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Since 1979 he has been practicing exclusively in the area of immigration and refugee law.
Lorne Waldman LL.B. (Osgoode), LL.M (Toronto) practices exclusively in the area of immigration and refugee law, and has done so since 1979.
Mr. Waldman has appeared very frequently at all levels of the courts in Canada, including the Supreme Court of Canada, the Federal Court and the Federal Court of Appeal where he has argued many of the leading cases in immigration and refugee law, such as:
• the successful appeal before the Supreme Court of Canada in Pushpanathan;
• Burns and Rafay , where he acted as counsel for the Senate of the Republic of Italy when it intervened before the Supreme Court of Canada;
• the two Charkaoui appeals where he acted for the Canadian Bar Association when it intervened before the Supreme Court of Canada;
• Amnesty International in its challenge to the Designation of the United States as a Safe Third Country
Mr. Waldman successfully acted as co counsel for Maher Arar at the public inquiry into the circumstances behind his deportation from the United States to Syria where he was subjected to brutal torture. The Public Inquiry concluded that there was absolutely no evidence that Mr. Arar was involved in any illegal activities.
He acted for the Canadian Bar Association at the recent Supreme Court hearings in the case of Charkaoui where the Supreme Court struck down the Security Certificates. He has also appeared for the CBA as one of the spokesperson on national security issues at hearings into the Review of the Anti Terrorism Legislation and assisted in the writing of the CBA briefs on the Anti Terrorism Legislation to the Parliamentary And Senate Committees.
In August, 2007 he was awarded the Louis St Laurent award by the CBA for his contribution to the legal profession.
He was one of four class counsel in the successful class action launched to challenge the retroactivity provisions of the regulations that were promulgated for skilled workers under IRPA, the Razolzadeh case. The success of the class action forced the government to rescind its policy on retroactivity a decision that benefited over 100,000 persons who were seeking to come to Canada.
He has also appeared before the Supreme Court of Canada where he successfully argued the Pushpanathan appeal before that court in 1998. That precedent setting case dealt with the interpretation of the Exclusion Clauses of the United Nations Refugee Convention. The Court accepted the Appellant�s argument that the exclusion clauses should be given a narrow interpretation.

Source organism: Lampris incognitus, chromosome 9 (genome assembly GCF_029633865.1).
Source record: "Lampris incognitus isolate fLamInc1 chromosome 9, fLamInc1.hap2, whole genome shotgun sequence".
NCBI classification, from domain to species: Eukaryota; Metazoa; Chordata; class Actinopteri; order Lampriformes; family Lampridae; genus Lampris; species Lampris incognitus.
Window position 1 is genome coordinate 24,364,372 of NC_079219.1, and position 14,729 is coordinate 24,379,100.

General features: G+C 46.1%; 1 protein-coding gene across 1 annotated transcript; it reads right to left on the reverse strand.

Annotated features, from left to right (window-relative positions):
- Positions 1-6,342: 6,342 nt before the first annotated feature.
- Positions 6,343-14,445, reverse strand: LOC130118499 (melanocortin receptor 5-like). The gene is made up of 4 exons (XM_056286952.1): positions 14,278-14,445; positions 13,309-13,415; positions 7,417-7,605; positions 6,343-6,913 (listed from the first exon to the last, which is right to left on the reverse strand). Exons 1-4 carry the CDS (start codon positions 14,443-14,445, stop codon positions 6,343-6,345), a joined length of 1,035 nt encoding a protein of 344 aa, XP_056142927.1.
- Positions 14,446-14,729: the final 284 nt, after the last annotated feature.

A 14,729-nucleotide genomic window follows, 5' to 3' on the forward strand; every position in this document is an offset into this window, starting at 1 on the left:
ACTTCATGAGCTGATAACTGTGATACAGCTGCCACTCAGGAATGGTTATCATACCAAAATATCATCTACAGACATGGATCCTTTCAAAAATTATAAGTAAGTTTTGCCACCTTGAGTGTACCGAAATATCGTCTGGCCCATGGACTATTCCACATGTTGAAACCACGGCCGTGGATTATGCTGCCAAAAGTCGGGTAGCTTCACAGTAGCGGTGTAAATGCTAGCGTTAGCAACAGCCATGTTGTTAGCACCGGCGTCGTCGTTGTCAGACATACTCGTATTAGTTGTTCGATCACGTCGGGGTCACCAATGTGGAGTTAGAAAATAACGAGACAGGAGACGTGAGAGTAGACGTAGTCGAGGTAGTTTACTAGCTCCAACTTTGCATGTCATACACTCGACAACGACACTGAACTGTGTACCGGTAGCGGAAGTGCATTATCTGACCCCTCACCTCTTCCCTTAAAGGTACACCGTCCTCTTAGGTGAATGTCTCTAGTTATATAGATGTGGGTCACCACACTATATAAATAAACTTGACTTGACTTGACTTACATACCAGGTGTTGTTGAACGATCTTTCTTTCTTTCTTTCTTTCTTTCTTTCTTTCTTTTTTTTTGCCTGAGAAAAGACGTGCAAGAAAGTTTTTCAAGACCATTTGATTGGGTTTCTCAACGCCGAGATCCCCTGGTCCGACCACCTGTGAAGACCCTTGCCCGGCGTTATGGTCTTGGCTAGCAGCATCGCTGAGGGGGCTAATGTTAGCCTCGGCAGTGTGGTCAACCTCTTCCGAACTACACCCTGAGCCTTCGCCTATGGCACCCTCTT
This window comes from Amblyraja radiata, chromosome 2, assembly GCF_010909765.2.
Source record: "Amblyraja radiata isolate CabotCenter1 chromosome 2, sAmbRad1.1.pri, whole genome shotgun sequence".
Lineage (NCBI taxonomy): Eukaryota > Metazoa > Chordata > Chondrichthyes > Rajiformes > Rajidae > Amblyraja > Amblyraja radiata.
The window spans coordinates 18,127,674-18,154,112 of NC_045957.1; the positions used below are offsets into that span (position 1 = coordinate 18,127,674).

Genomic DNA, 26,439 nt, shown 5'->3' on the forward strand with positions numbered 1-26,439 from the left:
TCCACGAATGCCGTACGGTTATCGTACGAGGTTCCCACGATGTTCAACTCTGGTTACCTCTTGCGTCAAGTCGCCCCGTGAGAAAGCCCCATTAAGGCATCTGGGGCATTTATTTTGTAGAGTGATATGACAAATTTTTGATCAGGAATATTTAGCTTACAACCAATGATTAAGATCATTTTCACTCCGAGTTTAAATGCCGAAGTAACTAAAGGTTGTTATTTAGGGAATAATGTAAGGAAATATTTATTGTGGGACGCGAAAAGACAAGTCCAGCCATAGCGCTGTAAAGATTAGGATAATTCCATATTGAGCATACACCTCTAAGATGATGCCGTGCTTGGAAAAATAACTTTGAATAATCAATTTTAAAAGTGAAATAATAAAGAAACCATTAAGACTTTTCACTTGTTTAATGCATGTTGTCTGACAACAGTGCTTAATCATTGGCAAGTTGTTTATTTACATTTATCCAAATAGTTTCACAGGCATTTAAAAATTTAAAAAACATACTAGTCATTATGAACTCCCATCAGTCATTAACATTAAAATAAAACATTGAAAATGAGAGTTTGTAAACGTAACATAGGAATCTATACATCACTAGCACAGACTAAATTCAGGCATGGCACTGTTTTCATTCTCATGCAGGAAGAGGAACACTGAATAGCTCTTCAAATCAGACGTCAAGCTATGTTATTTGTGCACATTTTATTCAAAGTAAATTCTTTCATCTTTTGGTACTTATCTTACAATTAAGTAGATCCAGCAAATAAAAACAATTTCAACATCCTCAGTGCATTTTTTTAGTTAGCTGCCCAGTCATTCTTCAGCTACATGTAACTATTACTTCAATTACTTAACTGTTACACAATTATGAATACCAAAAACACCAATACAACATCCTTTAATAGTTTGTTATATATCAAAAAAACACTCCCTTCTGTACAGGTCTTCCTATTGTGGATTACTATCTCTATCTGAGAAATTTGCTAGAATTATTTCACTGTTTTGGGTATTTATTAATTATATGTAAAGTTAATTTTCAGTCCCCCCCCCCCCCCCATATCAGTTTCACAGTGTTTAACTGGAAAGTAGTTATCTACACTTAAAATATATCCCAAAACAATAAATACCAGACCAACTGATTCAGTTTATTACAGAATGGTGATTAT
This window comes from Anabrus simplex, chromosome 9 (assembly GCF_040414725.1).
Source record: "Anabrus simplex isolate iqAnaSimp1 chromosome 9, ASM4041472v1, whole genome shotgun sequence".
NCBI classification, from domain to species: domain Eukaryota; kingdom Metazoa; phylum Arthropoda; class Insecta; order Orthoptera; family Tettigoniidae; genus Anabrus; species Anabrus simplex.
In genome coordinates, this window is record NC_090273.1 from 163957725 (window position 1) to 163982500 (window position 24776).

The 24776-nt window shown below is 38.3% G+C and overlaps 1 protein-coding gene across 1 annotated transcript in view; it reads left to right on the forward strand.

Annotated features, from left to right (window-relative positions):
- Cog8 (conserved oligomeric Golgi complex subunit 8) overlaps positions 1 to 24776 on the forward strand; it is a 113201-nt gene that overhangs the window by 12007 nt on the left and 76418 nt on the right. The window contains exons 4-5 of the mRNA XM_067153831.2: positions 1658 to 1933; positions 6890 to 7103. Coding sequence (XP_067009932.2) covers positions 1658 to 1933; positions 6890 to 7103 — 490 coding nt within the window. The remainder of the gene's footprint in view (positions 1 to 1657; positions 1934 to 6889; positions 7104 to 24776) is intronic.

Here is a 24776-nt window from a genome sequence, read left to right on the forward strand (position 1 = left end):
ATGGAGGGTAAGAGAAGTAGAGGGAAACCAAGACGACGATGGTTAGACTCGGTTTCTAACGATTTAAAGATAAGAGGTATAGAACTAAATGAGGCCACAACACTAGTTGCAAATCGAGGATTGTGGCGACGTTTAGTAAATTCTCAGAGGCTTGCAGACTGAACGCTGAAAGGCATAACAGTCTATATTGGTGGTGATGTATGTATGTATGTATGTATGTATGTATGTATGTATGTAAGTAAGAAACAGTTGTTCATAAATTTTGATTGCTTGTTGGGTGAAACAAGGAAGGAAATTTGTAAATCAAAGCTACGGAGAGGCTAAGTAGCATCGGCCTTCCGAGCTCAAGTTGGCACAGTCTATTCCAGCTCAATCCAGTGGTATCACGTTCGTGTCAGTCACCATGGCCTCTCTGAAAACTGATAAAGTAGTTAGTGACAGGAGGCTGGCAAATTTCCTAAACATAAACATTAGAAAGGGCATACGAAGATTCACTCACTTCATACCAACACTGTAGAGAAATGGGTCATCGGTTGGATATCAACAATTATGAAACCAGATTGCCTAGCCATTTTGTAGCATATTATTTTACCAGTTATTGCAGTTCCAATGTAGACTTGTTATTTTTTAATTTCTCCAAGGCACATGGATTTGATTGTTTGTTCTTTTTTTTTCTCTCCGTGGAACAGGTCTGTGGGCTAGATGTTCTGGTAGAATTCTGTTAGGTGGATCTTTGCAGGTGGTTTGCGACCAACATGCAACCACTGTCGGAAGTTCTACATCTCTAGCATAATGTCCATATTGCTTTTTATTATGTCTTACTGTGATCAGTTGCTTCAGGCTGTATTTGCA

He represented the Senate of the Republic of Italy as an intervener before the Supreme Court of Canada in the Burns and Rafay appeal where the Court concluded that extradition to the possibly face the death penalty violated the principles of fundamental justice. This is the only time that an entity representing a foreign government was granted intervener standing in a Charter case in Canada.
Mr. Waldman was one of the organizers of a conference at the University of Ottawa in June of 2006 that produced the Ottawa Principles on Anti Terrorism and Human and Civil Rights.
He also co-authored with Professor Craig Forcese a study on Special Advocates Entitled �Seeking Justice in an Unfair Process�
He has been appointed as an adjunct professor of law at both Osgoode Hall Law Schools and at the University of Ottawa Law School. At Osgoode he taught immigration law and a seminar on National Security and Human Rights. At the University of Ottawa he has co taught a seminar on Anti Terrorism Law with Professor Craig Forcese.
Mr. Waldman obtained his LL.M degree from the University of Toronto in 2000. His thesis was entitled International Human Rights Law and Limitations on a State�s Right to Expel Non-Citizens He has written extensively in the area of the Charter and its impact on the rights of immigrants and refugees. He has written many articles on human rights issues as op ed submissions to newspapers.
Mr. Waldman has appeared as a witness before the House of Commons and Senate on issues of immigration and refugee law frequently and is a frequent commentator on immigration and refugee issues in the media.
He is the author and editor of Immigration Law and Practice, a two volume, loose leaf service published by Butterworth's Canada in 1992.Immigration Law and Practice has often been cited as an authority by the Federal Court and the Federal Court of Appeal and on also by the Supreme Court of Canada.In addition to authoring Immigration Law and Practice Mr. Waldman has authored two other works--The Definition of Convention Refugee published by Butterworths in 2001 and Canadian Immigration and Refugee Practice, a work that includes a Commentary and case digests on the New Immigration and Refugee Protection Act which was first published in October of 2005 by Butterworths together with the new Act and Regulations. It is published annually with updates to case digests and commentary.
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